Frodo and Sam are most certainly not airborne, of course.
Either interpretation is viable for the case of the Balrogs passing over Hithlum, though (naturally) I prefer the ‘travelled across’ interpretation. In the case of the winged shadow, it is passing physically over people, as distinct from passing over territory, whereas Frodo and Sam are literally passing over Mordor, but not any people. The Balrogs are crossing territory, not (so far as we know) flying over the heads of the inhabitants. But that is just my bias coming into play.
(On the other hand, the fact that this passage can be read either way is hardly evidence itself that Tolkien had changed his conception of Balrog from flightless in 1937 to flight-capable in 1951).
(iii) Winged Speed
Christopher Tolkien edited ‘with winged speed’ out of the published Silmarillion, but as we shall see, it actually makes little difference.
The pro-wing interpretation is naturally that the Balrogs – being winged – are moving with the speed that only wing creatures can muster.
The anti-wing interpretation is that this phrase simply means that the Balrogs are moving very, very fast. So fast, in fact, that they are (poetically) moving as though they were winged.
To illustrate this latter point, consider again this quote:
‘Thus spoke a forgotten poet long ago in Rohan, recalling how tall and fair was Eorl, who rode down out of the North; and there were wings upon the feet of his steed, Felaróf, father of horses. So men still sing in the evening.’
(The Two Towers: The King of the Golden Hall)
Felaróf runs so fast, he has (metaphorical, not literal) wings on his feet. In that sense, he is moving with “winged speed”. And also with Eomer’s designation of Aragorn as “Wingfoot” – Eomer is not suggesting that Aragorn has wings, or that he flew across Rohan, but rather that Aragorn had travelled with extreme swiftness.
By contrast, suggesting that eagles fly with winged speed may arguably be rather redundant, given that eagles (literally, not metaphorically) travel with winged speed in all circumstances. It is obviously not impossible that this phrase refers to airborne Balrogs over Hithlum, but, again, there is nothing here to make an anti-winger tremble.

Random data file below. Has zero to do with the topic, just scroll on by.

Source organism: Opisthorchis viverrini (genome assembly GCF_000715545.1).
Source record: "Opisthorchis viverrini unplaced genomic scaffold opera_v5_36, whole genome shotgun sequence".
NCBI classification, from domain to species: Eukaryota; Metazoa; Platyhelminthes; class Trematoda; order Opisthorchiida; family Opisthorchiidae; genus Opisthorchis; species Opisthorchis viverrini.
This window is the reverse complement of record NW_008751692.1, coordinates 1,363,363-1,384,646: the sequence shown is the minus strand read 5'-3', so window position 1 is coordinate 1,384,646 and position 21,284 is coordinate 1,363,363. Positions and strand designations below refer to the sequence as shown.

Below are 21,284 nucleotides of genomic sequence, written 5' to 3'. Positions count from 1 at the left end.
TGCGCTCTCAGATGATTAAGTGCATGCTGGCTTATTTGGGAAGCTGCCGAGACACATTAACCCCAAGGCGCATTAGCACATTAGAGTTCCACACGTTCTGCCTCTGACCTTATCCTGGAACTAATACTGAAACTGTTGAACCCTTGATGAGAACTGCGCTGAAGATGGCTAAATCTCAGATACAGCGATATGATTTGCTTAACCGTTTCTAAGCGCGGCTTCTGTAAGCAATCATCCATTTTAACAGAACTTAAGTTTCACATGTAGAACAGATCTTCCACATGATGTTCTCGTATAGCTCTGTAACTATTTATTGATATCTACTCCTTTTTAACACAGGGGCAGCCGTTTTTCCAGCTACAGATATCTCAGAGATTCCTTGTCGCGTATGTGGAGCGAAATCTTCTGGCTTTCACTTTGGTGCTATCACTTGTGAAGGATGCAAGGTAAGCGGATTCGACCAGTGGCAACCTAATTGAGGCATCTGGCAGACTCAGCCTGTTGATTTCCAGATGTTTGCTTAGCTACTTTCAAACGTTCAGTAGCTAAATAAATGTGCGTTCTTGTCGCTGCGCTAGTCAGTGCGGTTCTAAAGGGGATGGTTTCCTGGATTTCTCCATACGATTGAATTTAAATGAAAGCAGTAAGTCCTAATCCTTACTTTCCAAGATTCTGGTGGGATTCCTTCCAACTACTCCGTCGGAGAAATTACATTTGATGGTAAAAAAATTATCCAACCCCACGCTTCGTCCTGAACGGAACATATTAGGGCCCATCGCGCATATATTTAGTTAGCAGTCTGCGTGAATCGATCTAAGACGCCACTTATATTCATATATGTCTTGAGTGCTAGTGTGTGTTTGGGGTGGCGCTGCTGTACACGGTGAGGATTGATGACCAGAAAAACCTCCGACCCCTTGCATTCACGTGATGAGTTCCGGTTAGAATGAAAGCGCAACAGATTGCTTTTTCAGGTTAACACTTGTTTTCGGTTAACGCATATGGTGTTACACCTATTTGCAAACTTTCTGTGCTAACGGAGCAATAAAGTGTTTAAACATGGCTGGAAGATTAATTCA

(Conrad Dunkerson has an interesting list of non-Tolkien literary usages of ‘winged speed’. It turns out, with the exception of Milton, ‘winged speed’ is almost always used in the context of non-flying beings. Make of that what you will).
(iv) Tempest of Fire
At first sight, the notion that the Balrogs came to Lammoth as a “tempest of fire” ought to have very little bearing on the Balrog wing debate. It is, however, a key argument used by pro-winger Michael Martinez.
Specifically, there is only one other case of the phrase “tempest of fire” being used in Tolkien. Namely, in the 1937 account of the winged dragons at the War of Wrath:
… for the coming of the dragons was like a great roar of thunder, and a tempest of fire, and their wings were of steel. (The History of Middle-earth Volume V: The Lost Road and Other Writings – Quenta Silmarillion)
Martinez’ reasoning is that the winged dragons are airborne, a tempest is airborne, and so the Balrogs arriving at Lammoth in a tempest of fire must therefore be airborne.
I am sceptical. For a start, Conrad Dunkerson’s list finds several other ‘tempest’ metaphors in Tolkien, albeit none of them tempests of fire.
More broadly, however, I read ‘tempest of fire’ as a metaphor for a powerful destructive force. The winged dragons certainly are, as are the Lammoth Balrogs, but the fact that one of them is airborne is irrelevant. What matters is the image of fiery destruction, not whether it comes from the air or from an earthbound creature. In the context, ‘tempest of fire’ may be seen as a more poetic rendering of ‘raging inferno’… and an inferno need not be generated by a flying being.
(v) The Hithlum Passage Reconsidered
Having broken up the Hithlum Passage into its components, it is quite clear that the passage can be legitimately read from either a pro-wing or anti-wing perspective. One could construct the following hypothetical sentence:
Aragorn and his fellows swiftly arose, and passing with winged speed over Rohan, they came upon the Orcs like a tempest of steel.
A bit cheesy, perhaps, but a legitimate sentence, using each of the Hithlum components, and referring to explicitly earthbound creatures.
That said, there is again the caveat that none of this actually disproves a winged post-1940s Balrog. Rather, my point is the Hithlum Passage cannot be used as evidence for a shift in Tolkien’s conception of the creature, at least so far as flight is concerned. And it is clear evidence of change we need, if the pro-wing position is to fly.